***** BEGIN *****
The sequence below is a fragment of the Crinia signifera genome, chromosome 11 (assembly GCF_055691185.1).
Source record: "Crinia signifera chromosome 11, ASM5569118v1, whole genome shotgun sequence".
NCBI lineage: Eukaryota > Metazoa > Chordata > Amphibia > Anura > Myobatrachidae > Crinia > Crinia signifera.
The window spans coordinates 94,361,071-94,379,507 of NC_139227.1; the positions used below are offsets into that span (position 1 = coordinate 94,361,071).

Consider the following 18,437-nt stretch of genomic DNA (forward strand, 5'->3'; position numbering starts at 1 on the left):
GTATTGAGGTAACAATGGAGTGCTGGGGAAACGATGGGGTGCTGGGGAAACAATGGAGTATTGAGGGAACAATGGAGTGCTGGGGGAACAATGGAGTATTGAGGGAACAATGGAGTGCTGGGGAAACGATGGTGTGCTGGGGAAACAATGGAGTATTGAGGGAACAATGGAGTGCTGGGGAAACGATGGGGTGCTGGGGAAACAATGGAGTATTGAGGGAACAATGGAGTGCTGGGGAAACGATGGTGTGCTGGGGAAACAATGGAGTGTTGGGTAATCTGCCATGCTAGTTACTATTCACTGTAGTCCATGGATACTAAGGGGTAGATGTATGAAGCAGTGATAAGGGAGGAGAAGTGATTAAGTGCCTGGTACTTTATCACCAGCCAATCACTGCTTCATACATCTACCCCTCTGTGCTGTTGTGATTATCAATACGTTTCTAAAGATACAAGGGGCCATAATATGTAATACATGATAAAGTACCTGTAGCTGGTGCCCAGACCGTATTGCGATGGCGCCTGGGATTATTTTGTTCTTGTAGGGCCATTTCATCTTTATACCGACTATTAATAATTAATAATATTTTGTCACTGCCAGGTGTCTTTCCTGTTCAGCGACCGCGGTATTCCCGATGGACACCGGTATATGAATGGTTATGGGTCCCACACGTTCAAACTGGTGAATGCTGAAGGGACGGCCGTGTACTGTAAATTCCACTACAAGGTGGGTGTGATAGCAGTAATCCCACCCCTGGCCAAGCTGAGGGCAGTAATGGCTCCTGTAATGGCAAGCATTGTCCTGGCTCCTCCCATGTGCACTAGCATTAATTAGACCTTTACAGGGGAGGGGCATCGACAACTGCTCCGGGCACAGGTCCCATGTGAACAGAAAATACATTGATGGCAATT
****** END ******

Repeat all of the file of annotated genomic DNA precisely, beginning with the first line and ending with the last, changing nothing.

The sequence below is a fragment of the Crinia signifera genome, chromosome 11 (assembly GCF_055691185.1).
Source record: "Crinia signifera chromosome 11, ASM5569118v1, whole genome shotgun sequence".
NCBI lineage: Eukaryota > Metazoa > Chordata > Amphibia > Anura > Myobatrachidae > Crinia > Crinia signifera.
The window spans coordinates 94,361,071-94,379,507 of NC_139227.1; the positions used below are offsets into that span (position 1 = coordinate 94,361,071).

Consider the following 18,437-nt stretch of genomic DNA (forward strand, 5'->3'; position numbering starts at 1 on the left):
GTATTGAGGTAACAATGGAGTGCTGGGGAAACGATGGGGTGCTGGGGAAACAATGGAGTATTGAGGGAACAATGGAGTGCTGGGGGAACAATGGAGTATTGAGGGAACAATGGAGTGCTGGGGAAACGATGGTGTGCTGGGGAAACAATGGAGTATTGAGGGAACAATGGAGTGCTGGGGAAACGATGGGGTGCTGGGGAAACAATGGAGTATTGAGGGAACAATGGAGTGCTGGGGAAACGATGGTGTGCTGGGGAAACAATGGAGTGTTGGGTAATCTGCCATGCTAGTTACTATTCACTGTAGTCCATGGATACTAAGGGGTAGATGTATGAAGCAGTGATAAGGGAGGAGAAGTGATTAAGTGCCTGGTACTTTATCACCAGCCAATCACTGCTTCATACATCTACCCCTCTGTGCTGTTGTGATTATCAATACGTTTCTAAAGATACAAGGGGCCATAATATGTAATACATGATAAAGTACCTGTAGCTGGTGCCCAGACCGTATTGCGATGGCGCCTGGGATTATTTTGTTCTTGTAGGGCCATTTCATCTTTATACCGACTATTAATAATTAATAATATTTTGTCACTGCCAGGTGTCTTTCCTGTTCAGCGACCGCGGTATTCCCGATGGACACCGGTATATGAATGGTTATGGGTCCCACACGTTCAAACTGGTGAATGCTGAAGGGACGGCCGTGTACTGTAAATTCCACTACAAGGTGGGTGTGATAGCAGTAATCCCACCCCTGGCCAAGCTGAGGGCAGTAATGGCTCCTGTAATGGCAAGCATTGTCCTGGCTCCTCCCATGTGCACTAGCATTAATTAGACCTTTACAGGGGAGGGGCATCGACAACTGCTCCGGGCACAGGTCCCATGTGAACAGAAAATACATTGATGGCAATT